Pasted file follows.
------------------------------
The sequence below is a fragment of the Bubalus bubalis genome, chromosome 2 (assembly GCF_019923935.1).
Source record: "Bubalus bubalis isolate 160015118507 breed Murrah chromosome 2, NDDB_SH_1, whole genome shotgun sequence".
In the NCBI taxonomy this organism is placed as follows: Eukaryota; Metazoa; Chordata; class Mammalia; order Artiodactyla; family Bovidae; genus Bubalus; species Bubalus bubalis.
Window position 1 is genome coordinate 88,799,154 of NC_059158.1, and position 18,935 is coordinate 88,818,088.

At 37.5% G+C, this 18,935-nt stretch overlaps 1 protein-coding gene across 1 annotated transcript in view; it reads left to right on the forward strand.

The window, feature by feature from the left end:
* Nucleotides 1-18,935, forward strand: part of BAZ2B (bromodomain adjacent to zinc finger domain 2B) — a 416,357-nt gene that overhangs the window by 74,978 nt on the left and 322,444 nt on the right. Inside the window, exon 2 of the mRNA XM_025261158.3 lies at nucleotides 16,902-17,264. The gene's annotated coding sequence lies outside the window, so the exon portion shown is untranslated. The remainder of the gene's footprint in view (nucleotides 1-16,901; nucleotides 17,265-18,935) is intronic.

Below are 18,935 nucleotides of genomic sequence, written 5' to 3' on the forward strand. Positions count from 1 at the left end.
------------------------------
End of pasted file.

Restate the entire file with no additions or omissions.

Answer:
The sequence below is a fragment of the Bubalus bubalis genome, chromosome 2 (assembly GCF_019923935.1).
Source record: "Bubalus bubalis isolate 160015118507 breed Murrah chromosome 2, NDDB_SH_1, whole genome shotgun sequence".
In the NCBI taxonomy this organism is placed as follows: Eukaryota; Metazoa; Chordata; class Mammalia; order Artiodactyla; family Bovidae; genus Bubalus; species Bubalus bubalis.
Window position 1 is genome coordinate 88,799,154 of NC_059158.1, and position 18,935 is coordinate 88,818,088.

At 37.5% G+C, this 18,935-nt stretch overlaps 1 protein-coding gene across 1 annotated transcript in view; it reads left to right on the forward strand.

The window, feature by feature from the left end:
* Nucleotides 1-18,935, forward strand: part of BAZ2B (bromodomain adjacent to zinc finger domain 2B) — a 416,357-nt gene that overhangs the window by 74,978 nt on the left and 322,444 nt on the right. Inside the window, exon 2 of the mRNA XM_025261158.3 lies at nucleotides 16,902-17,264. The gene's annotated coding sequence lies outside the window, so the exon portion shown is untranslated. The remainder of the gene's footprint in view (nucleotides 1-16,901; nucleotides 17,265-18,935) is intronic.

Below are 18,935 nucleotides of genomic sequence, written 5' to 3' on the forward strand. Positions count from 1 at the left end.